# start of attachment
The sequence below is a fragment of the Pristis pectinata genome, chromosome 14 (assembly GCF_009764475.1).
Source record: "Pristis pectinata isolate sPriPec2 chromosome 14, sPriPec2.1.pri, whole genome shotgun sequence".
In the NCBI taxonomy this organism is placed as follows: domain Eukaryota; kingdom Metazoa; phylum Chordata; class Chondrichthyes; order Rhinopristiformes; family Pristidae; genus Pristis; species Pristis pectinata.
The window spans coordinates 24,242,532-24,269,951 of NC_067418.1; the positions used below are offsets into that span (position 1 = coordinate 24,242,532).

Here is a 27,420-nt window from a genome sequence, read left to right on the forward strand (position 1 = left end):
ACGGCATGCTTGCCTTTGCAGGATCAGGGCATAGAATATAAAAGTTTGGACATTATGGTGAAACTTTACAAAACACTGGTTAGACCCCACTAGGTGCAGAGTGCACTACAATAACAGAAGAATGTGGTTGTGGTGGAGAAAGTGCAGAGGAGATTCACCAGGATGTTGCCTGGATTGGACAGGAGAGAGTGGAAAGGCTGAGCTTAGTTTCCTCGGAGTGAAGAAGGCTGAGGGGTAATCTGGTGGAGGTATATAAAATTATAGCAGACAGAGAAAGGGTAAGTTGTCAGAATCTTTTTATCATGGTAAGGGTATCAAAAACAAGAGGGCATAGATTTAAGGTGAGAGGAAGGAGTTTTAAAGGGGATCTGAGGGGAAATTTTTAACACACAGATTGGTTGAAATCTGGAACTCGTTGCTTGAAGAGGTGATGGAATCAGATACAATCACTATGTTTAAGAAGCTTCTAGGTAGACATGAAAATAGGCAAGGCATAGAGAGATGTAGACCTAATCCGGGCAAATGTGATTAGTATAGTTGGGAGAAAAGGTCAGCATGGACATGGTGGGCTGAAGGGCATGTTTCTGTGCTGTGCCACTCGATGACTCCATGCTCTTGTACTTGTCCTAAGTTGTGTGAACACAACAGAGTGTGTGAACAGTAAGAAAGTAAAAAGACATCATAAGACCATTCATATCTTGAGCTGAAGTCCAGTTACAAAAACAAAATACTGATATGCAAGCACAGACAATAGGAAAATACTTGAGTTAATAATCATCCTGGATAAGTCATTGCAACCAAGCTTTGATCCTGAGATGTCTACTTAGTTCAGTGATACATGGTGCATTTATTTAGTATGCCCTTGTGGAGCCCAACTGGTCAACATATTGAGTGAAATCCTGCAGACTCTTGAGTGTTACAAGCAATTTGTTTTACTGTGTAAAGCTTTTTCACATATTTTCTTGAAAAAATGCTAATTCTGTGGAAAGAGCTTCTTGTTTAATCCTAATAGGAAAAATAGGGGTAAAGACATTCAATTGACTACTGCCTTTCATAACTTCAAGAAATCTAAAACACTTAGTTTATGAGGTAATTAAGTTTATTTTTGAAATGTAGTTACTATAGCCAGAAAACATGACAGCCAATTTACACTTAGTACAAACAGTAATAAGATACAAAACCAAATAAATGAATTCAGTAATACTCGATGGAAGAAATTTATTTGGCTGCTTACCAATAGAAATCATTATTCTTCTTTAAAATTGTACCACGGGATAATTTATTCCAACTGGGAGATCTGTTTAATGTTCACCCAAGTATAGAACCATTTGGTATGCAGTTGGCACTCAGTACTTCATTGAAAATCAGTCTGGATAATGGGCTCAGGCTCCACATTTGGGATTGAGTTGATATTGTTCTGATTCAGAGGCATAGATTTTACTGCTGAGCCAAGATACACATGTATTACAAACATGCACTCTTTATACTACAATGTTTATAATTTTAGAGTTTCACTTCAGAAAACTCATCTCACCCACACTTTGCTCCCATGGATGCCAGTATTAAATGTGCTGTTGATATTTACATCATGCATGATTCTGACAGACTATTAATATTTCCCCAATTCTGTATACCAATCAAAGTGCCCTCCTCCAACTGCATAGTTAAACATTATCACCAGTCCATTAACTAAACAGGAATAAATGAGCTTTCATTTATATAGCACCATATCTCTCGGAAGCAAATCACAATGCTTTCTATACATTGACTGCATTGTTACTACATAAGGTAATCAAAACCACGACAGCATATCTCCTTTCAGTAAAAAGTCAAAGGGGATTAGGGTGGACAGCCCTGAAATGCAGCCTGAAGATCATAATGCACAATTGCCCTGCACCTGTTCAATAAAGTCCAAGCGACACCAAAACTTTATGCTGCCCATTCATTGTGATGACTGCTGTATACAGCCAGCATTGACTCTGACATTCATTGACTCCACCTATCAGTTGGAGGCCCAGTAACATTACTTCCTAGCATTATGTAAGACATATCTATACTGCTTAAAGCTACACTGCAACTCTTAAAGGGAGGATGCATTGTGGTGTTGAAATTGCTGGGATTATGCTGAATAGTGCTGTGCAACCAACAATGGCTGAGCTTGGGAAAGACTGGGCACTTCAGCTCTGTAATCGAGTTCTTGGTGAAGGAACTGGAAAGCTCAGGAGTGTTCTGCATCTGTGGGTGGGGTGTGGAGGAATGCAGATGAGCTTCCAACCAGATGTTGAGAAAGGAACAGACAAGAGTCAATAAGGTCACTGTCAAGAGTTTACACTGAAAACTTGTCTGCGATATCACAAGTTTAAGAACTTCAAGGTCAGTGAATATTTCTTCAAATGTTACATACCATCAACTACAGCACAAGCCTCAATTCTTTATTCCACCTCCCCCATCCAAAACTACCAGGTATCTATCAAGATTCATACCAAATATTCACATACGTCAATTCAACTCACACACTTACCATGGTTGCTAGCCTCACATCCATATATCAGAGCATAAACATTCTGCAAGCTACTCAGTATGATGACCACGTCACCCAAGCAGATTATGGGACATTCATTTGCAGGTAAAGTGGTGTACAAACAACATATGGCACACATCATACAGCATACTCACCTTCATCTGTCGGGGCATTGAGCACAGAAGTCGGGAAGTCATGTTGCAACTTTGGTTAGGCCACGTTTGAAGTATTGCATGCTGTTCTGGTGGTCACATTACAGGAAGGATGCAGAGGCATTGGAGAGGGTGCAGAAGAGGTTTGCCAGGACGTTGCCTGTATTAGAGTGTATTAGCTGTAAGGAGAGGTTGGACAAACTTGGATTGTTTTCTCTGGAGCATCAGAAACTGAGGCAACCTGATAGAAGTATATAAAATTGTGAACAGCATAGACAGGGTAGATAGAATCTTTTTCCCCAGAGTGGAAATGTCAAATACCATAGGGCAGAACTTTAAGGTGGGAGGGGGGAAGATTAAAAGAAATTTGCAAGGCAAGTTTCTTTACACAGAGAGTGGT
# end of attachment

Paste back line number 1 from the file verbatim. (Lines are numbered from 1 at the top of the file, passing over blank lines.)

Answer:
The sequence below is a fragment of the Pristis pectinata genome, chromosome 14 (assembly GCF_009764475.1).